Detroit Pistons: 5 Reasons the Future Looks Bright

Luan MadaniCorrespondent IOctober 22, 2012

Detroit Pistons: 5 Reasons the Future Looks Bright

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    The Detroit Pistons will be entering the 2012-13 season with high hopes of besting their losing record last year. 

    Going 25-41, the Pistons weren't a playoff contender to say the least. 

    This year, a full season with 82 games coupled with a group of young stars is the perfect recipe for success in Detroit.

    For the Pistons to build a foundation on these young guns, the group needs to be able to withstand the rigors of the pro level and learn quickly from playing against teams such as the Heat, Lakers and Bulls

Andre Drummond

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    The Mount Vernon, New York native, Andre Drummond, is coming into the NBA with a lot of buzz.

    Selected ninth by the Pistons in the 2012 NBA Draft, Drummond was highly touted while playing for Connecticut.

    Declaring for the draft early, Drummond will have a lot of pressure in Detroit at just 19 years of age. However, in an ideal situation, building a team around a young guy like Drummond would benefit both sides.

    Standing at 6'10", Drummond's strong suits are his size, rebounding and the ability to block shots. It's certain that he will need time to conform to playing professionally, but there is no reason for him not to adapt quickly. 

    Detroit made a point in drafting Drummond to show that they are committed to starting fresh and rebuilding for the future. 

Brandon Knight

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    Point guard Brandon Knight is another example in terms of the Pistons focusing on young talent. 

    Selected eighth overall in the 2011 NBA Draft, Knight quickly went to work in the 2011-12 season. 

    Knight saw great success in college while at Kentucky. In his freshman year, Knight scored 17 points and five assists in his first college game ever and was Freshman of the Week three times.

    Starting 60 games last season in the NBA, Knight had a .415 field goal percentage and 12.8 points-per-game, which are solid numbers. 

    Knight also showed a sense of maturity leading the offense and manning the court for the Pistons. 

    He will obviously be looking to build upon those numbers this season, and with a full 82- game schedule, Knight should have no problem raising his game to the next level. 

Gregory Monroe

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    Gregory Monroe presents a problem for opposing teams in the NBA, especially with his ability to shoot. 

    Monroe has been a key component for the Pistons since being selected seventh overall in the 2010 NBA Draft. 

    Posting .521 field goal percentage, averaging 15.4 points per game and going with a .739 free-throw percentage, Monroe is an important part of the Detroit offense.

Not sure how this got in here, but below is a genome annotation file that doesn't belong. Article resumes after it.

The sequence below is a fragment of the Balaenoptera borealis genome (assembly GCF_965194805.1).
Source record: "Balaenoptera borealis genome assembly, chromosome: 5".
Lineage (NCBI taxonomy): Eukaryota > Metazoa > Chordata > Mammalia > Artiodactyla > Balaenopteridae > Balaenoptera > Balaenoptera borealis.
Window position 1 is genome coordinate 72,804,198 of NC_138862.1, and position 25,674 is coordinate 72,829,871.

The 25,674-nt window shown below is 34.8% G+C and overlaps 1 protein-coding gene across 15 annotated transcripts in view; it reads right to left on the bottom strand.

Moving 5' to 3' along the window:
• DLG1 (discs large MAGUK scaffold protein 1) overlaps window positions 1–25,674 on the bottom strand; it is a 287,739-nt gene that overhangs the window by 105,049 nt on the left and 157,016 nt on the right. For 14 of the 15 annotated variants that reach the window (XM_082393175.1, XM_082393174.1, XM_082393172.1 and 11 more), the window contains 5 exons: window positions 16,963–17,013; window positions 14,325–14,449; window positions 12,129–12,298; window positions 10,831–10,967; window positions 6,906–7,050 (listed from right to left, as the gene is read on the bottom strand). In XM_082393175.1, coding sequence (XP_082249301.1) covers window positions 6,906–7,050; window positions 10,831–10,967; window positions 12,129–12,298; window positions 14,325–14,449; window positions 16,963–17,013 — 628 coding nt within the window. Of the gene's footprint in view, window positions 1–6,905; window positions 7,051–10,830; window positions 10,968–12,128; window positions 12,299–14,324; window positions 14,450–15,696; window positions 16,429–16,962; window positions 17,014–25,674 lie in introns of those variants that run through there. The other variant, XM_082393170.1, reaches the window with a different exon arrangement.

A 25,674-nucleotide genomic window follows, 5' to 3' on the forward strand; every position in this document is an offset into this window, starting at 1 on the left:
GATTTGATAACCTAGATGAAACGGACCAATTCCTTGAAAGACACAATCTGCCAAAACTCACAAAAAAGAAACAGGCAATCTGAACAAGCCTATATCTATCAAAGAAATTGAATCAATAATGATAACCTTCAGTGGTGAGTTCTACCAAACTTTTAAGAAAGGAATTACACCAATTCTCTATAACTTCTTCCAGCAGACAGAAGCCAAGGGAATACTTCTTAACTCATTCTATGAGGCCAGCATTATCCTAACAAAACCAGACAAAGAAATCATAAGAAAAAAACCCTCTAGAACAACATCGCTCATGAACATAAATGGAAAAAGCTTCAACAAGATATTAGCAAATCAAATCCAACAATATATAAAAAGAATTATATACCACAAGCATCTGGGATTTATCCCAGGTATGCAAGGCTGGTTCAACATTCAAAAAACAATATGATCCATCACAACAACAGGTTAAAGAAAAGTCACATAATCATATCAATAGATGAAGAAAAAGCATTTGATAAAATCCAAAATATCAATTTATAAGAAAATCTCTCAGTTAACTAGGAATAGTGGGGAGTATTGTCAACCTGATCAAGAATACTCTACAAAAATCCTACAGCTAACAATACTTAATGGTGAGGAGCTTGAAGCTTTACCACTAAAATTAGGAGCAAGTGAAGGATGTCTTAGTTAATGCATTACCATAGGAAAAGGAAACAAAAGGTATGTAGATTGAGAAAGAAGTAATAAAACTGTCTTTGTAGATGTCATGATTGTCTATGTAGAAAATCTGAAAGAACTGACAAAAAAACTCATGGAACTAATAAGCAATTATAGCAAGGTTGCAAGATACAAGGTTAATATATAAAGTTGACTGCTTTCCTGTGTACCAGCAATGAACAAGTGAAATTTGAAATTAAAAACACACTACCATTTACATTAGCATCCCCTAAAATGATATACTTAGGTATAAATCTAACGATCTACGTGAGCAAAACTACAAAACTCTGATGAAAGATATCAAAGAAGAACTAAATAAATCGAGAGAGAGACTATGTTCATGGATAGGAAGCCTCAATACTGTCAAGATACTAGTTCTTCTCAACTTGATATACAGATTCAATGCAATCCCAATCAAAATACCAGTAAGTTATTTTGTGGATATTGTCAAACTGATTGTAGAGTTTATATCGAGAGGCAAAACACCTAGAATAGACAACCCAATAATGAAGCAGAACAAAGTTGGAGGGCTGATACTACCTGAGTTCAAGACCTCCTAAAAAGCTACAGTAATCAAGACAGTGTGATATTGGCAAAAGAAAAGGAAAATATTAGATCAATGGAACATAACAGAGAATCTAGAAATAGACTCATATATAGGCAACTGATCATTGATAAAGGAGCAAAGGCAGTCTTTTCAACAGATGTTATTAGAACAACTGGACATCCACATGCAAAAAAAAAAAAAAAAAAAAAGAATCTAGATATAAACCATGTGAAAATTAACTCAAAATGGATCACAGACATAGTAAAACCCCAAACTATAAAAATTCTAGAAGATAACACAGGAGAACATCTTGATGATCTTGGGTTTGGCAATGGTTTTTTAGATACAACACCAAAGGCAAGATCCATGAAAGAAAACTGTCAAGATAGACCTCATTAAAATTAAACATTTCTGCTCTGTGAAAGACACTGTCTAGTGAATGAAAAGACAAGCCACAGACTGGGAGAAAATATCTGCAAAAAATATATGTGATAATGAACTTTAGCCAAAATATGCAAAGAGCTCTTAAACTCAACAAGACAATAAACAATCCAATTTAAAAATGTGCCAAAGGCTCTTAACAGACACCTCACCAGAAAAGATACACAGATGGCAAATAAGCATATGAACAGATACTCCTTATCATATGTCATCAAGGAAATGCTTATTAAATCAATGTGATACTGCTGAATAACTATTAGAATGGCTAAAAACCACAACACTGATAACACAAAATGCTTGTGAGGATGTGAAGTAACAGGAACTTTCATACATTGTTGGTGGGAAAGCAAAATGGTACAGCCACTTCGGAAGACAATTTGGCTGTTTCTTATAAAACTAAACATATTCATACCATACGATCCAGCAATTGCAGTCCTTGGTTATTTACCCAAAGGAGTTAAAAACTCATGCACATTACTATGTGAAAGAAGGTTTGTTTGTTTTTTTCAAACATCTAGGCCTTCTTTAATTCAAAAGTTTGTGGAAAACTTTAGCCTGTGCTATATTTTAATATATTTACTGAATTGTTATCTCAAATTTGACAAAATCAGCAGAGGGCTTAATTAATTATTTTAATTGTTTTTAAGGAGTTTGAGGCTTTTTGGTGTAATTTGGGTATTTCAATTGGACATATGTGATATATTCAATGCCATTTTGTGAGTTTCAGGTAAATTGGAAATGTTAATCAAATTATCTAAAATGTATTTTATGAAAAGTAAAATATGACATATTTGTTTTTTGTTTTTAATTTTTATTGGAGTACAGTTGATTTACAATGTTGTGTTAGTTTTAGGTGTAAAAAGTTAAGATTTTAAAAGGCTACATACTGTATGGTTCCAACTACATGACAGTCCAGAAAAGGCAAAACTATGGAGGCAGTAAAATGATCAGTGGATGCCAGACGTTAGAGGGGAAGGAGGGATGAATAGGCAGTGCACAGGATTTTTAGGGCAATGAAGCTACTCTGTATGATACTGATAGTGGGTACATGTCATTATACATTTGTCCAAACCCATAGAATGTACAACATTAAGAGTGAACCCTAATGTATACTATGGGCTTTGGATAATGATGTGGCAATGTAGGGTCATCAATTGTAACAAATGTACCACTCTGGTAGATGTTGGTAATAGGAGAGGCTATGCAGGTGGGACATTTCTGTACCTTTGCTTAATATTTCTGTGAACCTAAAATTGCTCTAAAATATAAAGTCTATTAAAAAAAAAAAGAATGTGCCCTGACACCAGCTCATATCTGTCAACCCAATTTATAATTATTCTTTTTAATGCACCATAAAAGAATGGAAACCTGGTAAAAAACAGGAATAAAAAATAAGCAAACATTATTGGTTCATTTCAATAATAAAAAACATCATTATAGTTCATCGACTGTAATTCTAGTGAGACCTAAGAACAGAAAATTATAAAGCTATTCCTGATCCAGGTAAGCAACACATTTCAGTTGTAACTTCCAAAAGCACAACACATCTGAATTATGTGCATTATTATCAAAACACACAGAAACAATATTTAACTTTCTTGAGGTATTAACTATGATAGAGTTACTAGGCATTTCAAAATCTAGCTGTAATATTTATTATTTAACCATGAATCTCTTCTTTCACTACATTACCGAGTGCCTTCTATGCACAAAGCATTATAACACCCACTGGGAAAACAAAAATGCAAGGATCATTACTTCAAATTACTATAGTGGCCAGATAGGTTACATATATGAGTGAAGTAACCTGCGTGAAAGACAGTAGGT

Paired with Knight, the duo can be a nuisance for opposing defenses, and with more fine-tuning, they can be dangerous in putting the Pistons ahead in games to give the defense more cushion, especially if Monroe continues to put up double-doubles as he did so frequently in 2011-12.

Rodney Stuckey

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    Despite being selected with the 15th overall pick in the 2007 NBA Draft, Stuckey is still a young player which Detroit can continue to build around. 

    In a sense, Stuckey is a seasoned rookie, and while he is young and still developing, he brings a sense of guidance and leadership to the younger players due to his five years of experience. 

    Stuckey has posed problems for teams in the past due to his size, which gives him the ability to get in players' faces and prevent them from scoring points, as well as the ability to muscle his way down the lane to put tallies on the scoreboard.

    Stuckey has had a memorable NBA career thus far. His best highlights came in 2008, when he recorded 40 points in a win against the Chicago Bulls and 38 in a victory against the Sacramento Kings.

Charlie Villanueva

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    Charlie Villanueva might have finally found a home with the Detroit Pistons.

    Picked seventh overall by the Toronto Raptors in 2005, Villanueva was not considered a high prospect by many and the Raptors were often criticized for taking him early on. 

    However, solid play in his rookie campaign helped him prove to be NBA worthy, averaging 13 points and 6.4 rebounds per game. 

    Villanueva was traded nonetheless in 2006 to the Milwaukee Bucs, where he spent three seasons and continued to improve his game. In 2008, he posted a career high 16.2 points and 6.7 rebounds per game. 

    Becoming a free agent after that season, Villanueva signed a five-year deal with the Pistons and has been productive ever since. 

    In 2010-11, he posted a career high .387 three-point percentage, which gave Detroit a strong threat from the perimeter. 

    Being in the league for seven seasons and playing for three different teams, he brings the experience factor to the Pistons, which for a team comprised of mostly rookie players, will be a key factor in their development and maturity.